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  #151  
Old 03-08-2013, 02:02 PM
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Location: Los Angeles
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Default Re: 36" Pompeii in DC

Im in the same boat, i want the exposed dome. I plan on doing smooth stucco with fine sand. But with all this talk about moisture and roof over the dome has got me thinking about putting a roof or covering on rainy days(not that we get much)
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  #152  
Old 03-08-2013, 02:10 PM
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Default Re: 36" Pompeii in DC

I don't personally have any experience with an exposed dome, but my thinking was that it seemed awfully vulnerable in a wet climate (got plenty of that) and would be even more worrisome if freeze/thaw cycles were an issue. Moreso given a lack of experience with stucco on my part. That's why I went with the doghouse. If I was in California or Arizona, I'd do a dome in a second!
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  #153  
Old 03-08-2013, 02:31 PM
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Default Re: 36" Pompeii in DC

I've had my oven going on 3 years now, with a stucco finish and have had no issues with moisture from the exposed dome. I live on the coast and during the typhoon season, we are hit hard, the problem is the horizontal rain, sometimes soak the firebricks in my vent getting hearth insulation wet. I solved that problem by sealing the bricks in the vent area with sodium silicate. Rather than enclosing my oven, I would like a covering over my work area and the oven opening, the summers here a brutally hot and sunny, shade would be a blessing.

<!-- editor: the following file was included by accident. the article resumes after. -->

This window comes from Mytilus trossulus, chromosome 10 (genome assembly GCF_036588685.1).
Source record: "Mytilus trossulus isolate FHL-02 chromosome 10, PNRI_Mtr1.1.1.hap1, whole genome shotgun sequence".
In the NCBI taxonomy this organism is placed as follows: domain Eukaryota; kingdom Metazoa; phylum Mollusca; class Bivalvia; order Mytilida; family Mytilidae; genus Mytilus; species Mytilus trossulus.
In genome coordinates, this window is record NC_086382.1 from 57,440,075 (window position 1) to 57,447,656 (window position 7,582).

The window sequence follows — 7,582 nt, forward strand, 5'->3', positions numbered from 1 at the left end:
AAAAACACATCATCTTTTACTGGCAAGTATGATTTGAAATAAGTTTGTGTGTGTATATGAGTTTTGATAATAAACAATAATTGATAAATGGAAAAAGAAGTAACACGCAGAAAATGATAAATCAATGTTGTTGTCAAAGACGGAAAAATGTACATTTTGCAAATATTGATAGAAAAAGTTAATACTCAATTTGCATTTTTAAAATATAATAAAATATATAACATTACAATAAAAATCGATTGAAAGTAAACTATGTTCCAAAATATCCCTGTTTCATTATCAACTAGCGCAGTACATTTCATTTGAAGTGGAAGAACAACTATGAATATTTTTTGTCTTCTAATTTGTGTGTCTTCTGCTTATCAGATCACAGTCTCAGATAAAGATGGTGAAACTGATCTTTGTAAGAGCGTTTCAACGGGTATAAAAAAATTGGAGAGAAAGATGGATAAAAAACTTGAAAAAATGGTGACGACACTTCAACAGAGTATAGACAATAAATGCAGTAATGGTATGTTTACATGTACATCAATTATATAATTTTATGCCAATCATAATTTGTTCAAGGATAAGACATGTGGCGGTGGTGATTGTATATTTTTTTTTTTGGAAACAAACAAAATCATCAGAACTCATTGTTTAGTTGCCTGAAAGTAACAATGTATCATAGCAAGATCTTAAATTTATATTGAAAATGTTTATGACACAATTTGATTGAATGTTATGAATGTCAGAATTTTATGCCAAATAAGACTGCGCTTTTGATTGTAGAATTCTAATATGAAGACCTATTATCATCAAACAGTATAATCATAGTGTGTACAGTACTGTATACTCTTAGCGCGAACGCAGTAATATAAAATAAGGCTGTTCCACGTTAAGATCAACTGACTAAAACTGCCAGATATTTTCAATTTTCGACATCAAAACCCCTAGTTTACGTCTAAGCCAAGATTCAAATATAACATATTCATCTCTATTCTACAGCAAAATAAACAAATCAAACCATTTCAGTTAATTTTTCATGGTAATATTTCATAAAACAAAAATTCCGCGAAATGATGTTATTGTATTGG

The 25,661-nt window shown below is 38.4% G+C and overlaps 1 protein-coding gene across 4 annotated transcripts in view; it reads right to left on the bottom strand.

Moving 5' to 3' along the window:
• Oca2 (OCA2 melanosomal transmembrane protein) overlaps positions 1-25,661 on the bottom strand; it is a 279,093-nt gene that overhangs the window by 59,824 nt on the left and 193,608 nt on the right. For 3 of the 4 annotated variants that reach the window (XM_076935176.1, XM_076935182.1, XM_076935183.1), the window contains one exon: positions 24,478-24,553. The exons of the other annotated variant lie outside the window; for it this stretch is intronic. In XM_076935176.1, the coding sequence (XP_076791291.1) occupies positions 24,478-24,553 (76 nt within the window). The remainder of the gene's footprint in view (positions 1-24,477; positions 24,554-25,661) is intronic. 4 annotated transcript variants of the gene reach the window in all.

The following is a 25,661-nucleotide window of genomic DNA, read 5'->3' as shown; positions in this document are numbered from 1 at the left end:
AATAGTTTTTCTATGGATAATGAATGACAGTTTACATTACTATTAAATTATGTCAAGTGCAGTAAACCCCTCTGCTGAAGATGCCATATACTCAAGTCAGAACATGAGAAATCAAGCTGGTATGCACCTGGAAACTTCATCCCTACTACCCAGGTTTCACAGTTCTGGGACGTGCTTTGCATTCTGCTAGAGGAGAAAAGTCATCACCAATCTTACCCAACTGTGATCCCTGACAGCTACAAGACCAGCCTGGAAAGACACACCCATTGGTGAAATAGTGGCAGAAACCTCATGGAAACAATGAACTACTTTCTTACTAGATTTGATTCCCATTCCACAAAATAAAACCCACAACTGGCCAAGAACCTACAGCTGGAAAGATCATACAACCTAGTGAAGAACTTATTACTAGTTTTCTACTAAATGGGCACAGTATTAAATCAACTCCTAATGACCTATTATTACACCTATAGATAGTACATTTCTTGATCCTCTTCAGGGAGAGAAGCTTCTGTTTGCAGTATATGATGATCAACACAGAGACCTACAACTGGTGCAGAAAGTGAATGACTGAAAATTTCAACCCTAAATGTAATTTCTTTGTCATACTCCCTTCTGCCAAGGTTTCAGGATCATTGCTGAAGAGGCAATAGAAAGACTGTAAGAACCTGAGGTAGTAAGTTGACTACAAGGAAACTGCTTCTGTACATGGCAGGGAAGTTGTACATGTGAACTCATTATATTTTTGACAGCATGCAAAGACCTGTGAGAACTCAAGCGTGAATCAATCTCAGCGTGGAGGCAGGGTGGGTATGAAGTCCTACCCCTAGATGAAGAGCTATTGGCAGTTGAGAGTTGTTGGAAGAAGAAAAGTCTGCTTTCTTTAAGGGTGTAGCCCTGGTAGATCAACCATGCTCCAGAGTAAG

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  #154  
Old 03-11-2013, 07:52 AM
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Default Re: 36" Pompeii in DC

Well, I did two long, low fires in the oven this weekend. Saturday fired for 5 hours with 2-3 logs at a time. Put the door on at 3pm, door thermometer read 600. By 6pm, it was down to 400, next morning read 275. Outside stayed at ambient, except for the stucco toward the front of the oven. It seemed like some steam was coming out from around where the stucco meets the vent.

Sunday, lit another fire, let it go low for an hour, then added enough wood to clear the dome, and put the door on after a total of 3 hours of fire. Door read around 675 when I put it on, 550 after 5 hours, and 400 this morning. Again the stucco toward the front of the dome was a bit warmer than ambient.

I can't figure out what's going on here. Prior to the last couple of firings, I was seeing the heat drop by 50-75 degrees per 12 hours, tops. It is possible that my door, always somewhat decrepit, has not been sealing well. I'm planning on rebuilding it soon...
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  #155  
Old 03-11-2013, 02:11 PM
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Location: Bungay, Suffolk, UK
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Default Re: 36" Pompeii in DC

Were the temperatures lower before?

The oven will not lose heat steadily.
Think of a graph line like a section through a skateboard halfpipe. Higher temps will reduce quicker, then more gradual as the oven temp drops towards ambient.
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  #156  
Old 03-11-2013, 02:13 PM
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Default Re: 36" Pompeii in DC

I think, because it is further away away from the direct dome fire, the moisture is evaporating at a slower rate, the steam can escape the insulation, since it gas, hence the heat build up. There nothing to worry about, just give it time.
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  #157  
Old 03-12-2013, 06:18 AM
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Default Re: 36" Pompeii in DC

Quote:
Originally Posted by Bookemdanno View Post
Were the temperatures lower before?

The oven will not lose heat steadily.
Think of a graph line like a section through a skateboard halfpipe. Higher temps will reduce quicker, then more gradual as the oven temp drops towards ambient.